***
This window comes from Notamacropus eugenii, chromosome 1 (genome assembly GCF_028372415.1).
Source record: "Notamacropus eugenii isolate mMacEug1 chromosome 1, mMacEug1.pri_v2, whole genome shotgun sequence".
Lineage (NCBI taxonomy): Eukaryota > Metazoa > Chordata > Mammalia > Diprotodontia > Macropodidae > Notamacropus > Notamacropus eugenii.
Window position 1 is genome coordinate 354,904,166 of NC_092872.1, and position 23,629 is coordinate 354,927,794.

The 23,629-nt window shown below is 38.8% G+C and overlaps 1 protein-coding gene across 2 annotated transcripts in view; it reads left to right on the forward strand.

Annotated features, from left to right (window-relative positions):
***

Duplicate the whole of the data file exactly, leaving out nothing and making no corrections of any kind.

This window comes from Notamacropus eugenii, chromosome 1 (genome assembly GCF_028372415.1).
Source record: "Notamacropus eugenii isolate mMacEug1 chromosome 1, mMacEug1.pri_v2, whole genome shotgun sequence".
Lineage (NCBI taxonomy): Eukaryota > Metazoa > Chordata > Mammalia > Diprotodontia > Macropodidae > Notamacropus > Notamacropus eugenii.
Window position 1 is genome coordinate 354,904,166 of NC_092872.1, and position 23,629 is coordinate 354,927,794.

The 23,629-nt window shown below is 38.8% G+C and overlaps 1 protein-coding gene across 2 annotated transcripts in view; it reads left to right on the forward strand.

Annotated features, from left to right (window-relative positions):